Posted by Dr Katy Taylor on 24th December 2015
US taxes spent on testing obese mini pigs for sleep research
More cruel, unreliable and pointless animal experiments
The US National Institute of Health (NIH) is spending over $200,000 of US taxpayer’s money on a project to develop the use of obese mini pigs for sleep apnoea research.1
Sleep apnoea is a disorder that stops you from breathing properly in your sleep as a result of the airway becoming blocked. Obesity is the most common cause of sleep apnoea because too much fat in the neck can put a strain on the throat muscles, causing them to collapse.
The two-year project, which started this month, is being carried out by scientists at the University of Washington who received a $231,750 grant from the NIH.
The aim of the project is to first prove that obese mini pigs actually develop sleep apnoea in the same way that obese humans do. The pigs will then be used in experiments to test ‘controversial’ treatments including drug therapy and neuromuscular stimulation, which involves applying a low-level electric shock to the muscles to make them contract.
The basis of the idea to use mini pigs to mimic human sleep apnoea came from a single observation that three extremely obese mini pigs had difficulty breathing when they were asleep. However researchers admit they don’t know whether it was for the same reasons as human sleep apnoea!2
We are not confident that these mini pigs will accurately mimic the anatomy and physiology of the human head such that they will accurately predict the effects of potential treatments.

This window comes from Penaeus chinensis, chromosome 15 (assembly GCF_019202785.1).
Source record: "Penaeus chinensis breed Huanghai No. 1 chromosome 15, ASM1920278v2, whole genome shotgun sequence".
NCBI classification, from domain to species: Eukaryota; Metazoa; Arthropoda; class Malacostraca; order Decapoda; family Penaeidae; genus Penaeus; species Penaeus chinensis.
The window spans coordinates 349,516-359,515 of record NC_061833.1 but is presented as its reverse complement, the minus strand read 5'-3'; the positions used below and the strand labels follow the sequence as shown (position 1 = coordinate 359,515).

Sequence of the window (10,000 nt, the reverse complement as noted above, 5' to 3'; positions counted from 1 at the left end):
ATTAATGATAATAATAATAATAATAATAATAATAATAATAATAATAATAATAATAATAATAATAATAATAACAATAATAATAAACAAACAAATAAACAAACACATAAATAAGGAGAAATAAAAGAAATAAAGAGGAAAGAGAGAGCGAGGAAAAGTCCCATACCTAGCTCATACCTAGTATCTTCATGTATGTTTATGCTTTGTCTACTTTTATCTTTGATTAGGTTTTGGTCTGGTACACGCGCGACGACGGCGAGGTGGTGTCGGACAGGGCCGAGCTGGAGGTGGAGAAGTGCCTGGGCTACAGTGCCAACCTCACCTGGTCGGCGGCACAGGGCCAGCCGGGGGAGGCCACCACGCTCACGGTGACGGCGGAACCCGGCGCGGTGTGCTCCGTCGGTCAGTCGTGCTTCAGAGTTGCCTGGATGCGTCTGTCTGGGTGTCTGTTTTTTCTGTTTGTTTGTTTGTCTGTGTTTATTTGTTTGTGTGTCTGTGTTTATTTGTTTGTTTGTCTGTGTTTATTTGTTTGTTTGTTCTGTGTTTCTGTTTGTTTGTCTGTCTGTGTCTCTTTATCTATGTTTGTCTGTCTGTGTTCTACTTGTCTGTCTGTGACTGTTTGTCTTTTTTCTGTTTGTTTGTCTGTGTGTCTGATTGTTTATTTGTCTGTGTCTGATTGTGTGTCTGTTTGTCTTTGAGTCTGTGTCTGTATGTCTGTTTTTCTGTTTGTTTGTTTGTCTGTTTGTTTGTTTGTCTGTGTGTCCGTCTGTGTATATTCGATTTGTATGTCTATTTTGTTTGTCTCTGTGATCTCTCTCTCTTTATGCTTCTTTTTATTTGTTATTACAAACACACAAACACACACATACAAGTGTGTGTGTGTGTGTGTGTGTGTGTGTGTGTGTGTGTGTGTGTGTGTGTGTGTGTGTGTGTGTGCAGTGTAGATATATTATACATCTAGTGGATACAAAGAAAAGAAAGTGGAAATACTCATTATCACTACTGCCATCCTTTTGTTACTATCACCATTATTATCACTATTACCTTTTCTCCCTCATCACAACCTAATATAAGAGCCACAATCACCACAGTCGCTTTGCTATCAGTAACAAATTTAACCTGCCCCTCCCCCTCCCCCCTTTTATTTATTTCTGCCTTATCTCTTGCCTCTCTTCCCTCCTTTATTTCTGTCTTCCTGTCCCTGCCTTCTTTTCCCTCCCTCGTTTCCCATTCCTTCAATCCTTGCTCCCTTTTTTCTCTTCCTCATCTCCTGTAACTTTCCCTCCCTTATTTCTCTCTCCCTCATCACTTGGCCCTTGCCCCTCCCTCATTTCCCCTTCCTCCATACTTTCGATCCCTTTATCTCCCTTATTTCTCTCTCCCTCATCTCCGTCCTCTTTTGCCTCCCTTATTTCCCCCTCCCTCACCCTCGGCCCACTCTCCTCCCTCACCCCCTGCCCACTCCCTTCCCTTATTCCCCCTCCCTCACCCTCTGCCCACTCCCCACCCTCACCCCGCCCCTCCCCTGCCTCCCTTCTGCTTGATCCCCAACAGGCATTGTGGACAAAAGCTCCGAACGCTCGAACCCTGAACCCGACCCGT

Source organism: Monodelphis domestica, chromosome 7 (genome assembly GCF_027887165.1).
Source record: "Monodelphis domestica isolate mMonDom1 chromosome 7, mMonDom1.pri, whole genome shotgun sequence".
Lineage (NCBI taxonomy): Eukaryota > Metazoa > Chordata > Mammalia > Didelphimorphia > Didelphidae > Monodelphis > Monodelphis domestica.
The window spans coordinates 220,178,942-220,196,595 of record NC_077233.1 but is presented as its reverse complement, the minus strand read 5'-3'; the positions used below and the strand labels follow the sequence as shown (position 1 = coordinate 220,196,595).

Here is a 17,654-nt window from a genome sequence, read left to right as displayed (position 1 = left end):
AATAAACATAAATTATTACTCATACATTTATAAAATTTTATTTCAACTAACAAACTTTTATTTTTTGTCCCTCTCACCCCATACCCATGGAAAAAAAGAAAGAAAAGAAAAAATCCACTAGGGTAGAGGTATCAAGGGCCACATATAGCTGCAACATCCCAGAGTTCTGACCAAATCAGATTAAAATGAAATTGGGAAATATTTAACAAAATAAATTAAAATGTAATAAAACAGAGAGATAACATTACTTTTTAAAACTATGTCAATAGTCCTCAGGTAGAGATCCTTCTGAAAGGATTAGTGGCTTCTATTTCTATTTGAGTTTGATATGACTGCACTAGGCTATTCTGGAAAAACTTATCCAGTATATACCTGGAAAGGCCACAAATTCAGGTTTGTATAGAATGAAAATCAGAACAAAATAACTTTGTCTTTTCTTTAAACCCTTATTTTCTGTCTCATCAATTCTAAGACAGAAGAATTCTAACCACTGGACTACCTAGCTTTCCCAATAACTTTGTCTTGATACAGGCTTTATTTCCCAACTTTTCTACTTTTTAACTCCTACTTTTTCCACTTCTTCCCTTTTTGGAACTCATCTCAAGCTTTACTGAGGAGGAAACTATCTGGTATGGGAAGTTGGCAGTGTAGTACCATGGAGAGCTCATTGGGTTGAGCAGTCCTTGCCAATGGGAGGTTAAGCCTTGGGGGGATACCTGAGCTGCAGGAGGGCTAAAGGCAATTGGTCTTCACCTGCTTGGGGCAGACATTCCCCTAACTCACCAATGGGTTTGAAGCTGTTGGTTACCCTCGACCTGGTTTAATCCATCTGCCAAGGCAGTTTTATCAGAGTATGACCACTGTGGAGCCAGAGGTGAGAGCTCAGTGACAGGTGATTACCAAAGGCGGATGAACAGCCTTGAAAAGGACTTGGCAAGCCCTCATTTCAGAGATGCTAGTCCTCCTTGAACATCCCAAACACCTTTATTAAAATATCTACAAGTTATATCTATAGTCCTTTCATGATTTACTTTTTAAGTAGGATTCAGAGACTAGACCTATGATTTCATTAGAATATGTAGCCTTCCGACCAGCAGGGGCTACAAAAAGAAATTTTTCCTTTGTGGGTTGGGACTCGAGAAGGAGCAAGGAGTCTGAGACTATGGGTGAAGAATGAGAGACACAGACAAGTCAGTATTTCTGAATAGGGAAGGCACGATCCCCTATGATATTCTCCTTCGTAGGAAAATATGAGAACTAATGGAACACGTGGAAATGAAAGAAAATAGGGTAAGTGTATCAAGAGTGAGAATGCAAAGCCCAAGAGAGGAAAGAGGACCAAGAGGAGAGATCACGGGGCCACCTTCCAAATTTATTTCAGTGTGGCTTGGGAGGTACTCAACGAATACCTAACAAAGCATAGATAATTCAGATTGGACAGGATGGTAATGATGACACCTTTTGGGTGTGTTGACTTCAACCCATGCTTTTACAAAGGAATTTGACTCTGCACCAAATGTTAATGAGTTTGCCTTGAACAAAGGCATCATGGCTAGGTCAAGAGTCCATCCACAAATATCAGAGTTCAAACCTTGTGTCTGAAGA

Developing new ‘models’ of human disease like this flies in the face of efforts to reduce the number of animals used in experiments.
And there are already several options available for patients with sleep apnoea.
The condition can be prevented by making lifestyle changes such as losing weight and cutting back on smoking and alcohol consumption. Patients can also use special machines (e.g. ‘CPAP machine’) that gently pump air into the nose and throat through a mask while they are sleeping to prevent the airway from collapsing. These devices are widely used and have proven to be highly effective.
Researchers should be moving away from cruel, unreliable and pointless animal experiments.
- Obstructive sleep apnea – an obese minipig model, NIH: https://projectreporter.nih.gov/project_info_description.cfm?aid=9032978&icde=27363601&ddparam=&ddvalue=&ddsub=&cr=21&csb=FY&cs=DESC
- Sleep apnea in obese miniature pigs. (1998). Journal of Applied Physiology, 84(2): 531-536. Original article can be found here: http://jap.physiology.org/content/84/2/531